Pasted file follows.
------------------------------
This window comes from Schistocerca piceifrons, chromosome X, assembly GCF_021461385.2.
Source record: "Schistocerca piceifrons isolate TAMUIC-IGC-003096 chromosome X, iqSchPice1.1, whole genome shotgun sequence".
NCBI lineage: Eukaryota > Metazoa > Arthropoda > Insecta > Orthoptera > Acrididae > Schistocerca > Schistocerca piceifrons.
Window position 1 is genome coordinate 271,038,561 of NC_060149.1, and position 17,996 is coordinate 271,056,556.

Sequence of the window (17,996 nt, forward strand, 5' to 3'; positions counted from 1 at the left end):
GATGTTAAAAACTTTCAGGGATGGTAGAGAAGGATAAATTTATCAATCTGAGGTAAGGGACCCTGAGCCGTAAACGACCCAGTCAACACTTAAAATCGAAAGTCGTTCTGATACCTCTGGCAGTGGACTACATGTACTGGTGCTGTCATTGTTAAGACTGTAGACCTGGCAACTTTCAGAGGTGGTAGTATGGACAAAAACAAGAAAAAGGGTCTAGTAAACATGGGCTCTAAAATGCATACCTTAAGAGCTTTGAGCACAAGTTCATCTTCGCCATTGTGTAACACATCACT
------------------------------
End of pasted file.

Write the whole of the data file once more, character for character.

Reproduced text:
This window comes from Schistocerca piceifrons, chromosome X, assembly GCF_021461385.2.
Source record: "Schistocerca piceifrons isolate TAMUIC-IGC-003096 chromosome X, iqSchPice1.1, whole genome shotgun sequence".
NCBI lineage: Eukaryota > Metazoa > Arthropoda > Insecta > Orthoptera > Acrididae > Schistocerca > Schistocerca piceifrons.
Window position 1 is genome coordinate 271,038,561 of NC_060149.1, and position 17,996 is coordinate 271,056,556.

Sequence of the window (17,996 nt, forward strand, 5' to 3'; positions counted from 1 at the left end):
GATGTTAAAAACTTTCAGGGATGGTAGAGAAGGATAAATTTATCAATCTGAGGTAAGGGACCCTGAGCCGTAAACGACCCAGTCAACACTTAAAATCGAAAGTCGTTCTGATACCTCTGGCAGTGGACTACATGTACTGGTGCTGTCATTGTTAAGACTGTAGACCTGGCAACTTTCAGAGGTGGTAGTATGGACAAAAACAAGAAAAAGGGTCTAGTAAACATGGGCTCTAAAATGCATACCTTAAGAGCTTTGAGCACAAGTTCATCTTCGCCATTGTGTAACACATCACT